IN THE UNITED STATES DISTRICT COURT FOR THE EASTERN DISTRICT OF CALIFORNIA
August 26, 2008
EDWARD STEWART, PETITIONER,
M. SHEPHERD, ET AL., RESPONDENTS.
The opinion of the court was delivered by: John A. Mendez United States District Judge
Petitioner, a state prisoner proceeding through counsel, has filed this application for a writ of habeas corpus pursuant to 28 U.S.C. § 2254. The matter was referred to a United States Magistrate Judge pursuant to 28 U.S.C. § 636(b)(1)(B) and Local General Order No. 262.
On March 31, 2008, the magistrate judge filed findings and recommendations herein which were served on all parties and which contained notice to all parties that any objections to the findings and recommendations were to be filed within twenty days. Respondent has filed objections to the findings and recommendations (Docket 31) and petitioner has filed a reply (Docket 33).
In accordance with the provisions of 28 U.S.C. § 636(b)(1)(C) and Local Rule 72-304, this court has conducted a de novo review of this case. Having carefully reviewed the entire file, the court finds as follows:
1. The Magistrate Judge's finding that the Plaintiff Edward Stewart ("Stewart") has a federally protected liberty interest in parole is supported by the record and proper legal analysis;
2. The Magistrate Judge's finding that the some evidence standard applies to this matter is supported by the record and proper legal analysis;
3. The Magistrate Judge's finding that the Superior Court's finding was objectively unreasonable is not supported by the record and proper analysis. This Court, therefore will not adopt this finding or recommendation. This Court finds that the Superior Court's factual finding that Stewart's risk of relapse into alcohol use had not been evaluated since 1994 was correct. Neither Stewart's correctional counselors nor mental health evaluators specifically assessed whether his risk of relapse had changed. This fact, along with the murder itself and Stewart's criminal record which had been fueled by his drug and alcohol abuse led the Superior Court to properly find that there was some evidence to support the Governor's determination that Stewart was not suitable for parole at this time.
The materials cited by the Magistrate Judge (Docket 27 at pages 17-25) and relied upon by her in rejecting the Superior Court's factual finding do not include a specific assessment of Stewart's risk of relapse into alcohol use. These materials only generally address Stewart's substance abuse. They do not directly and specifically address the concerns raised by the Governor in his determination that parole should be denied nor do they contradict the Superior Court's conclusion that some evidence supported the Governor's determination because the murder itself and Stewart's criminal record had been fueled by his drug and alcohol abuse, yet there had not been an adequate assessment of the danger that Stewart would relapse into substance abuse when released, particularly given the phantom pain he experiences in connection with the amputation of his arm.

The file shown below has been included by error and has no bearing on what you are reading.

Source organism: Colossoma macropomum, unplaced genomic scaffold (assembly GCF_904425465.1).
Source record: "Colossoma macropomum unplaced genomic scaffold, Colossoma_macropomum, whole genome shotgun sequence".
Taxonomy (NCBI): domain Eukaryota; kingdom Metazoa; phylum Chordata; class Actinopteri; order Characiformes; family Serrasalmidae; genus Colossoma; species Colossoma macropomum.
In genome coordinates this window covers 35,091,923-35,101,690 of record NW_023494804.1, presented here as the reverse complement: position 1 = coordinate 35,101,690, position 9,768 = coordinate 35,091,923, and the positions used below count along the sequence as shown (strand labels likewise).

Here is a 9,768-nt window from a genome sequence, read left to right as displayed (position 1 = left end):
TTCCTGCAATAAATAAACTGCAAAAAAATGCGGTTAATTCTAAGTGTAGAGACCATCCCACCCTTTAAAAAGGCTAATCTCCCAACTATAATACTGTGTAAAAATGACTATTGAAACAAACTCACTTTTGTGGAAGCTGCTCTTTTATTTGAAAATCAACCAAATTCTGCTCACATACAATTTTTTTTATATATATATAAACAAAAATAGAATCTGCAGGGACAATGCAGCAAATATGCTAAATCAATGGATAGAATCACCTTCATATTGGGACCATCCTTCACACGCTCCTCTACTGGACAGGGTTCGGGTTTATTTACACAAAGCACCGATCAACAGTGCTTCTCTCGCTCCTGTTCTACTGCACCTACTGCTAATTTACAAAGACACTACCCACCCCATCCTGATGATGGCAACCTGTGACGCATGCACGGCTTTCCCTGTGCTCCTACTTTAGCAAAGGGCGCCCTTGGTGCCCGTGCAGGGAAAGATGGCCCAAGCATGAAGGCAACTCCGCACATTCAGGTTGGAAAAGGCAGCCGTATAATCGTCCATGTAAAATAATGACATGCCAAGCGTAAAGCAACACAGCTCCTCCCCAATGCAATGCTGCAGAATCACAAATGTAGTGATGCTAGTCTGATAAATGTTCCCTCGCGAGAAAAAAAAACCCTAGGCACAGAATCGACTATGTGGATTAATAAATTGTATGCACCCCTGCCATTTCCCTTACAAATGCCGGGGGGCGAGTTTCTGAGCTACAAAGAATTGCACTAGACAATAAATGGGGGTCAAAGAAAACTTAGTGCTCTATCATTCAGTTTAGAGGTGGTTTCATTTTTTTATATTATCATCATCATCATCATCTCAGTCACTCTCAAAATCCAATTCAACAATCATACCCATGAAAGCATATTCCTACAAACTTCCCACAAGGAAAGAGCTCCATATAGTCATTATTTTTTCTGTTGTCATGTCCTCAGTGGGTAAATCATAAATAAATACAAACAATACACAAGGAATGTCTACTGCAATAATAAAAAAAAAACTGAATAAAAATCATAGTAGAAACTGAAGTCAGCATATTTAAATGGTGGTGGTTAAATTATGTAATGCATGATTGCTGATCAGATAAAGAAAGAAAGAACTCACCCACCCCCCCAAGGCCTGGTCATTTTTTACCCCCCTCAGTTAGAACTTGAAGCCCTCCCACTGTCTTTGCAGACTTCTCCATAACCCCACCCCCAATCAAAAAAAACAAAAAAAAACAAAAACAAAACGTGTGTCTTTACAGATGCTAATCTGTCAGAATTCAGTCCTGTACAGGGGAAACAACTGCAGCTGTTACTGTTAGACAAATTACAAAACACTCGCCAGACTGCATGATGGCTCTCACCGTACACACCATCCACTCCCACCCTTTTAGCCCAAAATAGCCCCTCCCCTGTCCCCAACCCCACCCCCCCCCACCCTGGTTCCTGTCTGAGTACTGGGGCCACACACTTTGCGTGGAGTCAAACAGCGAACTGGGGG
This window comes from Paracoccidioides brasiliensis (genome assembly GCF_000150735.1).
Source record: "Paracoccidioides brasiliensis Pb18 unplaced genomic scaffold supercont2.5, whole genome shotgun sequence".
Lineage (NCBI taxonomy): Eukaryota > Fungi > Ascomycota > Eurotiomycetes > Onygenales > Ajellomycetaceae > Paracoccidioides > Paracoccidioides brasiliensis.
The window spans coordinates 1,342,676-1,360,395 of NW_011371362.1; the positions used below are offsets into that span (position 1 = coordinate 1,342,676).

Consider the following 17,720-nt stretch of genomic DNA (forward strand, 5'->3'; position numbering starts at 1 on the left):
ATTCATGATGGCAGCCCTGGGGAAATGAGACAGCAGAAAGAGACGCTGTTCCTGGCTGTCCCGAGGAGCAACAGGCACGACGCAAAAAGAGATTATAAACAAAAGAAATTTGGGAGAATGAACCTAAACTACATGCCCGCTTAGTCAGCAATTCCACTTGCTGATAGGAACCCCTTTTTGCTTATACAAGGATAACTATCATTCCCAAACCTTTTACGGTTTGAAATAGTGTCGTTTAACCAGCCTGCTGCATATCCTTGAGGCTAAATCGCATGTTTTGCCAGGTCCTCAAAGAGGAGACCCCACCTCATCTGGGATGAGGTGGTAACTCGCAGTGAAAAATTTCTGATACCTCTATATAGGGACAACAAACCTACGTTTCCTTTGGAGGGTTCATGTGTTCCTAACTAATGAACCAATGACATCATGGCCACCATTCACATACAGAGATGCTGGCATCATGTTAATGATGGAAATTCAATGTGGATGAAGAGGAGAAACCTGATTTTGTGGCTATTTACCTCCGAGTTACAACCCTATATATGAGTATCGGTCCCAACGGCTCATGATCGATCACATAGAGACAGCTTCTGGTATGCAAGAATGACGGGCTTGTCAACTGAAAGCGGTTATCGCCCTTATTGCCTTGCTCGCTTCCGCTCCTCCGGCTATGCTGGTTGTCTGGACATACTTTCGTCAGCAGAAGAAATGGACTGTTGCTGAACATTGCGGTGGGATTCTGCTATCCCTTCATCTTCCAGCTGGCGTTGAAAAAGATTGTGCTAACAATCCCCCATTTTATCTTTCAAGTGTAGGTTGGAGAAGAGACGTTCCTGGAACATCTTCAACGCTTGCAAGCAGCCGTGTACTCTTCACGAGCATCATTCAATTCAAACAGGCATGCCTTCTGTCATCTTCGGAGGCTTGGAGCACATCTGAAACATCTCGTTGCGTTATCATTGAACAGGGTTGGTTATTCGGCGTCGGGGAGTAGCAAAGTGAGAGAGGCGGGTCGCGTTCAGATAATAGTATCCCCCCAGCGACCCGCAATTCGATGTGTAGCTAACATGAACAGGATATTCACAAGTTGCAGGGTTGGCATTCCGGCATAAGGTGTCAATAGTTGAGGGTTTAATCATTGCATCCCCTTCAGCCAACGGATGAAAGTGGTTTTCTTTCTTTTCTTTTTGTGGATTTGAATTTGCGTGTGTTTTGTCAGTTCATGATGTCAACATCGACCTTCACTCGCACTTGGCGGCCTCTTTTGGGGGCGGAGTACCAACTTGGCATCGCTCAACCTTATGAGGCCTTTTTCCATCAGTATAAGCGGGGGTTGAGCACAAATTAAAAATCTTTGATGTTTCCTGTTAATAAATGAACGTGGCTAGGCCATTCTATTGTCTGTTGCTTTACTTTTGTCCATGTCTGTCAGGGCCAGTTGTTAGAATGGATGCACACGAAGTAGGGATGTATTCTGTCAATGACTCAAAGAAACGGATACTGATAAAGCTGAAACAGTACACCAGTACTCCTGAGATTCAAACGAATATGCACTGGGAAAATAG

The Court disagrees with Stewart's argument that the risk of relapse is addressed through ongoing AA and NA programs that he has actively and continues to attend. (Docket 33 at p. 34). Stewart argues that the Superior Court's reading of the record, like the Governor's is unsupported by the facts (Id. at p. 36). The Court disagrees. The Superior Court's factual finding that Stewart's risk of relapse was not evaluated post-1994 is not an unreasonable finding based on a record that contains a direct assessment of that risk in 1994 and none subsequent. The Superior Court's presumptively correct factual finding is reasonably supported by the record. Under AEDPA, the Magistrate Judge's different reading of the record does not warrant rejecting the Superior Court's finding. This Court also finds that the Superior Court's application of the some evidence standard was not objectively unreasonable. As the Superior Court identified evidence in the record supporting the Governor's decision to deny Stewart parole based on his crime and criminal history, in combination with his substance abuse issues , the Superior Court did not rule contrary to, or unreasonably apply Supreme Court law. Accordingly, the Superior Court ruling did not violate AEDPA's standards and this Court will not adopt the recommendation of the Magistrate Judge to grant Stewart's Petition.
For the foregoing reasons, IT IS HEREBY ORDERED that:
1. The petition for a writ of habeas corpus is denied.
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